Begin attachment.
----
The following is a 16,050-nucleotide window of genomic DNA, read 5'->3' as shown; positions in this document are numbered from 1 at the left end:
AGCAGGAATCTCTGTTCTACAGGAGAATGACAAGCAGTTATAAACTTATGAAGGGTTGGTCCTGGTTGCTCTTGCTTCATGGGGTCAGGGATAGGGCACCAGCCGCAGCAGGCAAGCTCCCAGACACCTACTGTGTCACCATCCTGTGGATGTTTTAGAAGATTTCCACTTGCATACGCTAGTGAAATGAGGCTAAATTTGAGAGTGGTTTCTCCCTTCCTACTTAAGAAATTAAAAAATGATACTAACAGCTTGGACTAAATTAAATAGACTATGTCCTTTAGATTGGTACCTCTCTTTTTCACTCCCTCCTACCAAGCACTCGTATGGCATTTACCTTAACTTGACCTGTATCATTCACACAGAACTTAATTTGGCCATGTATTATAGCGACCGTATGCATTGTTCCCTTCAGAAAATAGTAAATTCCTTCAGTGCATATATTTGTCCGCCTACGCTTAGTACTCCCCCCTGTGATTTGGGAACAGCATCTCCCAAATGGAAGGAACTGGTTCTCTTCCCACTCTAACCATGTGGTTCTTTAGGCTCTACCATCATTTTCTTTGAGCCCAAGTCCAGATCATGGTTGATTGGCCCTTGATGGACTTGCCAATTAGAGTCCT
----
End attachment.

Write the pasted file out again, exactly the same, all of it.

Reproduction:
The following is a 16,050-nucleotide window of genomic DNA, read 5'->3' as shown; positions in this document are numbered from 1 at the left end:
AGCAGGAATCTCTGTTCTACAGGAGAATGACAAGCAGTTATAAACTTATGAAGGGTTGGTCCTGGTTGCTCTTGCTTCATGGGGTCAGGGATAGGGCACCAGCCGCAGCAGGCAAGCTCCCAGACACCTACTGTGTCACCATCCTGTGGATGTTTTAGAAGATTTCCACTTGCATACGCTAGTGAAATGAGGCTAAATTTGAGAGTGGTTTCTCCCTTCCTACTTAAGAAATTAAAAAATGATACTAACAGCTTGGACTAAATTAAATAGACTATGTCCTTTAGATTGGTACCTCTCTTTTTCACTCCCTCCTACCAAGCACTCGTATGGCATTTACCTTAACTTGACCTGTATCATTCACACAGAACTTAATTTGGCCATGTATTATAGCGACCGTATGCATTGTTCCCTTCAGAAAATAGTAAATTCCTTCAGTGCATATATTTGTCCGCCTACGCTTAGTACTCCCCCCTGTGATTTGGGAACAGCATCTCCCAAATGGAAGGAACTGGTTCTCTTCCCACTCTAACCATGTGGTTCTTTAGGCTCTACCATCATTTTCTTTGAGCCCAAGTCCAGATCATGGTTGATTGGCCCTTGATGGACTTGCCAATTAGAGTCCT